At a time when improving the profitability of state-owned enterprises is urgently needed to boost Sri Lanka’s national economy, the revival and recovery of the Gal Oya Plantations (formerly known as the Hingurana Sugar Factory) by LOLC is an embodiment of how the nation’s assets can be enhanced by the professionalism and expertise of the private sector. Underperforming state enterprises are draining state coffers, as has been seen only once too often, according to a press release from the LOLC.
The statement adds: “However, a for-profit state enterprise can be a dynamic source of income, employment and a key pillar of food security. Public-private partnerships (PPPs) of this nature demonstrate how having private sector professionals transform profitable public companies can generate valuable government revenue while allowing the government to retain majority ownership. While Sri Lanka’s first PPP was launched to revive non-operational government entities in 2007, today’s revolution at Gal Oya plantations is empowering local sugarcane farmers, bringing prosperity in their lives and leads to social uplift, while generating massive profits. for state coffers.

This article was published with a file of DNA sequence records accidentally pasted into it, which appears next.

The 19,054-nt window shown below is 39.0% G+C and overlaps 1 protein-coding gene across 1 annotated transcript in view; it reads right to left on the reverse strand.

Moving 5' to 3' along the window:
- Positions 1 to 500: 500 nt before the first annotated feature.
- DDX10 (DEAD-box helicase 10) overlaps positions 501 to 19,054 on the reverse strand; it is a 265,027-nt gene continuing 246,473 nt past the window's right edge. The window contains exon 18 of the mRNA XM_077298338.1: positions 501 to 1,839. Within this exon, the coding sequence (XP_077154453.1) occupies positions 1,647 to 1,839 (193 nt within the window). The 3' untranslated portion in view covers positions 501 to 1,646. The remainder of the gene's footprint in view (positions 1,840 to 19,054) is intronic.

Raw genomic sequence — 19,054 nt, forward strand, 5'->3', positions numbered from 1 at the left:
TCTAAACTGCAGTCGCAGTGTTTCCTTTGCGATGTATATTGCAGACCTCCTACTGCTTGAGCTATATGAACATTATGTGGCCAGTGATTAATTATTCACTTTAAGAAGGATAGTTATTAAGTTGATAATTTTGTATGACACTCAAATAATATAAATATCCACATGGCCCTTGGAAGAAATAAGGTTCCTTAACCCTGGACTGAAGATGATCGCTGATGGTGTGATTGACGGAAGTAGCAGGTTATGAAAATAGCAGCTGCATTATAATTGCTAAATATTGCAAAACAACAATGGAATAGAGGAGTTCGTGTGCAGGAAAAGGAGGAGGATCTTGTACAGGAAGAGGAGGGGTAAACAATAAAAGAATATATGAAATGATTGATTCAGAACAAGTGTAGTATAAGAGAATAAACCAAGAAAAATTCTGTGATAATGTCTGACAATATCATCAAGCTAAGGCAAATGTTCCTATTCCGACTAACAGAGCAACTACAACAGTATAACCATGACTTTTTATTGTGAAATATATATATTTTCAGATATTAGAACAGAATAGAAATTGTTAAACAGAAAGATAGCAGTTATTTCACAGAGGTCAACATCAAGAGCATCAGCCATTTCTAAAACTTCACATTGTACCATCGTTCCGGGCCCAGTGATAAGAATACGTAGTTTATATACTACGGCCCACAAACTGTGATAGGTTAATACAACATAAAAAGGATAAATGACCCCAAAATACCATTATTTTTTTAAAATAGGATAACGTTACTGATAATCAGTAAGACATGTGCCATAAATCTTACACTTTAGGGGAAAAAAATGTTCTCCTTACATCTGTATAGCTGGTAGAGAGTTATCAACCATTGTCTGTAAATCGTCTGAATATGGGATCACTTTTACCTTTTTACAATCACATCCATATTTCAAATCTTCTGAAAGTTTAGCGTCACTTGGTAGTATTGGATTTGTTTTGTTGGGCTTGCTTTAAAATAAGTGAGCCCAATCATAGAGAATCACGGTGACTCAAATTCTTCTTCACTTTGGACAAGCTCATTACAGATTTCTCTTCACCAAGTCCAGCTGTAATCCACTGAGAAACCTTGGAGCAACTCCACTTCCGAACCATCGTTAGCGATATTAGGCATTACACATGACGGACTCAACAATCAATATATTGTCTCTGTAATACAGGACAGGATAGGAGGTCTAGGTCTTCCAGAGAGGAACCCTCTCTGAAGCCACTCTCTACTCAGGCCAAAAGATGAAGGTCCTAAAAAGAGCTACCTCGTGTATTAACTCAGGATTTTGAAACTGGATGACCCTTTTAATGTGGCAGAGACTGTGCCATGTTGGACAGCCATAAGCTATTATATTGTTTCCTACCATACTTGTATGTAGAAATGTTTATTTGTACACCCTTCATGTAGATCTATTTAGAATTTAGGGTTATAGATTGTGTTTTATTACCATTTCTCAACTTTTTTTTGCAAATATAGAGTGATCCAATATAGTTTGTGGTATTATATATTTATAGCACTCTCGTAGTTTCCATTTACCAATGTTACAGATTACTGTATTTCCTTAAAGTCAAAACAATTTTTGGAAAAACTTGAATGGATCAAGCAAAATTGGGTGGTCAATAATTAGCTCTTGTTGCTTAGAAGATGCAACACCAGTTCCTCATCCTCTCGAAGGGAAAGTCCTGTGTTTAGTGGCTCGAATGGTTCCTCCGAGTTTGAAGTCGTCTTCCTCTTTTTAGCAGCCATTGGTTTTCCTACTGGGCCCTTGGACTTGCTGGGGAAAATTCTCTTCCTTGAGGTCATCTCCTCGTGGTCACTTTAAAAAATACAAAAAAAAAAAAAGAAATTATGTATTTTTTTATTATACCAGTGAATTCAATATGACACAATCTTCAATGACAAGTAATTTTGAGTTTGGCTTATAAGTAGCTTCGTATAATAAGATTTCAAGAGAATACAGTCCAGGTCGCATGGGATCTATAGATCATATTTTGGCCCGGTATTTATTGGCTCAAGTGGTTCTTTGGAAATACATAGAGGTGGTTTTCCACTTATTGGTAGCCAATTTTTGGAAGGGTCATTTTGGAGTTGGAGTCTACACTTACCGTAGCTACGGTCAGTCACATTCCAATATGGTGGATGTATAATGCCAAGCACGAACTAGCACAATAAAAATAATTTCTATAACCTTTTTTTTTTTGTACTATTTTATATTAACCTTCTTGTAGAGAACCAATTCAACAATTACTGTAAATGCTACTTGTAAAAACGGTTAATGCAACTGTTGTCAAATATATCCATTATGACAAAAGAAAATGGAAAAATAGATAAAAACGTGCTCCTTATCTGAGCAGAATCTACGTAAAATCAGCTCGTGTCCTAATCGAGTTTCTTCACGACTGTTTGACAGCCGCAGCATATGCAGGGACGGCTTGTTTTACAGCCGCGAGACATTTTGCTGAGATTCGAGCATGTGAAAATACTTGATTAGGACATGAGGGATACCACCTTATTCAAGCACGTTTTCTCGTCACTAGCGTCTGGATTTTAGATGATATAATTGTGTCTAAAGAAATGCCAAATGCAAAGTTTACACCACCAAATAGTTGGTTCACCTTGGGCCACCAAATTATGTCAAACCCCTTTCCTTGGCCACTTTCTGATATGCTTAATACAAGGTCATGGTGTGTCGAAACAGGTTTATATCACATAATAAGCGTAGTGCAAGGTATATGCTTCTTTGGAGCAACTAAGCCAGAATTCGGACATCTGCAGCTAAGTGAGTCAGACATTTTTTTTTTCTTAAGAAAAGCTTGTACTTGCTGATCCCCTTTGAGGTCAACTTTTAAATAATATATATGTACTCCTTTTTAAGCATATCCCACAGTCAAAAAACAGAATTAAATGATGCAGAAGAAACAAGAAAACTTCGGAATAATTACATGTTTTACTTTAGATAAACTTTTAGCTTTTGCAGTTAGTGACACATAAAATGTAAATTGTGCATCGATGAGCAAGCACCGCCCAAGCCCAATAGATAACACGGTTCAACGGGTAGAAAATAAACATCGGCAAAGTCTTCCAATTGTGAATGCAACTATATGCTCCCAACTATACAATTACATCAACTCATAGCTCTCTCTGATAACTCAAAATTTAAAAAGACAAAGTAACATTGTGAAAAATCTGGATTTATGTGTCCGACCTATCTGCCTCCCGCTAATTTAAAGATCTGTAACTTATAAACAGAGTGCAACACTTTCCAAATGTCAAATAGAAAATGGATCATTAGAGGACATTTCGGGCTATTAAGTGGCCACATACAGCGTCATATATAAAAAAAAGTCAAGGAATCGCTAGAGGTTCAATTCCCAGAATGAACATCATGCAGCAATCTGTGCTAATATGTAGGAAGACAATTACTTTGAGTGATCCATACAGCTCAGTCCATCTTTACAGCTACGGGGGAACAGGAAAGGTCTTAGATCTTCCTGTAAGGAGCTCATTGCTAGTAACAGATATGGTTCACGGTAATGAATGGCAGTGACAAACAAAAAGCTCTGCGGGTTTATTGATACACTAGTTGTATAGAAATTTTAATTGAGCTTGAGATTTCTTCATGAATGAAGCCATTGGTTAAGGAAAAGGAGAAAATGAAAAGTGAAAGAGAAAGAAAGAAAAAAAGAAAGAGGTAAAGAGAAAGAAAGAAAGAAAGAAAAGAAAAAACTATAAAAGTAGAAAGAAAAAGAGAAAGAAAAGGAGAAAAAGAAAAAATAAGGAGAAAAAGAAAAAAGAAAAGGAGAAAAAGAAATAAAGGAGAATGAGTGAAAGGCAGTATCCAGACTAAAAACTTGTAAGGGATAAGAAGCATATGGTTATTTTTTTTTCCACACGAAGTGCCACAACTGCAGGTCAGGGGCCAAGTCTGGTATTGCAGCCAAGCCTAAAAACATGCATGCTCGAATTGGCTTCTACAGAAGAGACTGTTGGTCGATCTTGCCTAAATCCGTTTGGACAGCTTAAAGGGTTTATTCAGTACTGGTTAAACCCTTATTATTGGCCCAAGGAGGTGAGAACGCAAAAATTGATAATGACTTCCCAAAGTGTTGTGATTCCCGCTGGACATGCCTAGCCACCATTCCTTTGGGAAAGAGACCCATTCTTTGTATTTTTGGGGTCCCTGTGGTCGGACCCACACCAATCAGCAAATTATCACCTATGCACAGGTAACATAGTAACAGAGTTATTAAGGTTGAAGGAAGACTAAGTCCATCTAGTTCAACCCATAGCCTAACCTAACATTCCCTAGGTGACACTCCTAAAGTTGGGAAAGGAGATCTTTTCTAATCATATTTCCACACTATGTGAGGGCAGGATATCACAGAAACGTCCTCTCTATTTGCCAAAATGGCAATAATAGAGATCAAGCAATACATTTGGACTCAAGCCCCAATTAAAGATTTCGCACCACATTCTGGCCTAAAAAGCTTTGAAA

“The Hingurana Sugar Factory was the first to be established in Sri Lanka in 1959 as a wholly owned subsidiary of the Sri Lankan government until 1991 when it was fully privatised. However, in 1994 the project was abandoned and the government closed the factory in 1997. Lack of funding and technical expertise required in the sugar industry led to the unfortunate closure of a fully functional factory. Even though the factory had been abandoned for more than a decade, the Browns Group expressed interest in reviving the project. Thus, Gal Oya Plantations was established 15 years ago in 2007 as a joint venture between the government and a consortium of private sector investors including Brown and Company PLC and LOLC Holdings PLC. Even today, 51 percent of the property belongs to the government and 49 percent of the shares are held by the consortium that was formed to revive the sugar factory.